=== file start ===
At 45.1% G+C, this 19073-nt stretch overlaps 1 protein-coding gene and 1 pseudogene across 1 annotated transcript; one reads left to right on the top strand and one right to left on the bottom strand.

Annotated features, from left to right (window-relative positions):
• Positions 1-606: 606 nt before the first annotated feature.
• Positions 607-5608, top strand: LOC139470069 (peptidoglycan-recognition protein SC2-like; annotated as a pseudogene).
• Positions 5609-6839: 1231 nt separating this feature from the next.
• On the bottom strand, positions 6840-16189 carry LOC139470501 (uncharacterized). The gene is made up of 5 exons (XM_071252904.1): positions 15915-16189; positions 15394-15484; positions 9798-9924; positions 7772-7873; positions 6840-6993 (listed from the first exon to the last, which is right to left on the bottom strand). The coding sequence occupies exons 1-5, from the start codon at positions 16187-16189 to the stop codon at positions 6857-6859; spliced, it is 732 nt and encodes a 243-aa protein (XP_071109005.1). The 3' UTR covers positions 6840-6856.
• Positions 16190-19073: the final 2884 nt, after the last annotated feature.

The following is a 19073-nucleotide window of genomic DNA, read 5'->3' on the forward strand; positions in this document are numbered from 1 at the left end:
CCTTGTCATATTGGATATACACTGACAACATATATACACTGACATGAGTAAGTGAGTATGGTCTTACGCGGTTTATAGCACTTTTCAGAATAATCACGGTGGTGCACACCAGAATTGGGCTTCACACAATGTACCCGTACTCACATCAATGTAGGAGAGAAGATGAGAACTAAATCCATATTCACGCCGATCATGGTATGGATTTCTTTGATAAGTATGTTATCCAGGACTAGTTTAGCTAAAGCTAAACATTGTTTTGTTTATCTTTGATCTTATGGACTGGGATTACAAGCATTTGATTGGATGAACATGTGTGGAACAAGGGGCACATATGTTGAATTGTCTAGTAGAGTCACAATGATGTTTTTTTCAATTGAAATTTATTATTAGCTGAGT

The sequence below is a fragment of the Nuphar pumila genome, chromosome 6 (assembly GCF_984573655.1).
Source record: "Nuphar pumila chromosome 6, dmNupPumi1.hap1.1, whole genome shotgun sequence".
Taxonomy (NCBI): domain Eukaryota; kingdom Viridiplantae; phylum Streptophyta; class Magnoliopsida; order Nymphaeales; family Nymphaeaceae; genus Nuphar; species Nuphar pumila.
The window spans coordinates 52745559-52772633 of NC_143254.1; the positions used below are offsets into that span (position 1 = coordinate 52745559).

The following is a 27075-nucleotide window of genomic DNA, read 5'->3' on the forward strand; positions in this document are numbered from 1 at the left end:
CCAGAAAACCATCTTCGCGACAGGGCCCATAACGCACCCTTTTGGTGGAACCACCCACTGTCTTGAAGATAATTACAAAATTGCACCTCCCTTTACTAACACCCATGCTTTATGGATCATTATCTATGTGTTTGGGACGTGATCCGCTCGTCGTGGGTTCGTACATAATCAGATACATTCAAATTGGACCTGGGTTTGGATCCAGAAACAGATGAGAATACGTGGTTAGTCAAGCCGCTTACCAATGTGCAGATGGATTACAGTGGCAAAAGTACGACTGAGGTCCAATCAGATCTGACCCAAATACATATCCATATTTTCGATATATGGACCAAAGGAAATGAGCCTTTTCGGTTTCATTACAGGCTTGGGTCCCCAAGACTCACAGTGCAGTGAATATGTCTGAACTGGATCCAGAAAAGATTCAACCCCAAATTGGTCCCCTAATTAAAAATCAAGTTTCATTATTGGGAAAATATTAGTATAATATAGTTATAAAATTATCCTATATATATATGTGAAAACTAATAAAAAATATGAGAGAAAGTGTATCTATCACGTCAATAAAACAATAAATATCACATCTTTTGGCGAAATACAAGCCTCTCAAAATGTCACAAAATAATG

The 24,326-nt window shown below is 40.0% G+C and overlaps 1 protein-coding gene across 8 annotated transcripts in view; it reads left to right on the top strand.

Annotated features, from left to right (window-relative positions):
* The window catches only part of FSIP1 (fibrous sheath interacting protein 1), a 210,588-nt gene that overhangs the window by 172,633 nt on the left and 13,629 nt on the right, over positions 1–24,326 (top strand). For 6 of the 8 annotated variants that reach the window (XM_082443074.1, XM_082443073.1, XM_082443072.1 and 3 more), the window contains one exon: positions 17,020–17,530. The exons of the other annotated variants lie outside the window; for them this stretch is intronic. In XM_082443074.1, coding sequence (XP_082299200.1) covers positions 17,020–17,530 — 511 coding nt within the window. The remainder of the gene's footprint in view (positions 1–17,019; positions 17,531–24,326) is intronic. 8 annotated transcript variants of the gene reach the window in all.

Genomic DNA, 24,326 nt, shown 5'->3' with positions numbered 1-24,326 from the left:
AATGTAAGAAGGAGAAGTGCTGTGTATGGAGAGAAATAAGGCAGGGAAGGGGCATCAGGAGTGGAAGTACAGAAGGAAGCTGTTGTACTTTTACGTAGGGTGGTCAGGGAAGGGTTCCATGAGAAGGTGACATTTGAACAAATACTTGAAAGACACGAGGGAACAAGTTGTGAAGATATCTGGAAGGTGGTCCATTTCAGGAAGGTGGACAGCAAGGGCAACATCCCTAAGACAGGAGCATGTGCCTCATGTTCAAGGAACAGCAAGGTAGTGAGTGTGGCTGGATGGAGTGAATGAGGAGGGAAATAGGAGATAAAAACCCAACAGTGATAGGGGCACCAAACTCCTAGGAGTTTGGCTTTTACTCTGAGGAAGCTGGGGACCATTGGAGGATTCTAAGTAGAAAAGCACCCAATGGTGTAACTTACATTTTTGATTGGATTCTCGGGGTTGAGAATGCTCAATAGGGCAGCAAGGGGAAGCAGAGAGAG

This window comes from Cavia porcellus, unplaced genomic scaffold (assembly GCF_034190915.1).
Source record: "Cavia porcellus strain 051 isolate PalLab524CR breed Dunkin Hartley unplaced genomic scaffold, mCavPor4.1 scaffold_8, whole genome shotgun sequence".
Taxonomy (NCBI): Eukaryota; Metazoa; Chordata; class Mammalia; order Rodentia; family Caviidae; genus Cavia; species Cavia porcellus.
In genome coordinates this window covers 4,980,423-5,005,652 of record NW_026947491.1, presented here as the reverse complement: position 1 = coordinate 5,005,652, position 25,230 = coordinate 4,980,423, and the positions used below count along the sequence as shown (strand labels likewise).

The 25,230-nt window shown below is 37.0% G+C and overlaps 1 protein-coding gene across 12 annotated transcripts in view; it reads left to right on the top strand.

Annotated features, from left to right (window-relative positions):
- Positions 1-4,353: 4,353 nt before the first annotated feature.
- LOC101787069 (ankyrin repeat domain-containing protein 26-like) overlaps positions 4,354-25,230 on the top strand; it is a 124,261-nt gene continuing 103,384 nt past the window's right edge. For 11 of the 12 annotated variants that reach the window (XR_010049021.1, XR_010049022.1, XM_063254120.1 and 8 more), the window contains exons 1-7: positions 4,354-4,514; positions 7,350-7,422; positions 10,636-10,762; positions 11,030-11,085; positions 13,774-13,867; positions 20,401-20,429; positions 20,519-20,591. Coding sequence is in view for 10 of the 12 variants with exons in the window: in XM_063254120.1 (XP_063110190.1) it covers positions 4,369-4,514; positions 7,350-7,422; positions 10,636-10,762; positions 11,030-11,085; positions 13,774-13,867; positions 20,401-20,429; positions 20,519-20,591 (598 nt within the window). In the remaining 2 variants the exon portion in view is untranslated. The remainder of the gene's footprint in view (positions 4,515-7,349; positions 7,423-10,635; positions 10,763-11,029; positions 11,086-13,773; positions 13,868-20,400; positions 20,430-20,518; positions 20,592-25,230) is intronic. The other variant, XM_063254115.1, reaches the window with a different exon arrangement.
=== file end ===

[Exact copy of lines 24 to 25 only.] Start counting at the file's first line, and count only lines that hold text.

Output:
In genome coordinates this window covers 4,980,423-5,005,652 of record NW_026947491.1, presented here as the reverse complement: position 1 = coordinate 5,005,652, position 25,230 = coordinate 4,980,423, and the positions used below count along the sequence as shown (strand labels likewise).

The 25,230-nt window shown below is 37.0% G+C and overlaps 1 protein-coding gene across 12 annotated transcripts in view; it reads left to right on the top strand.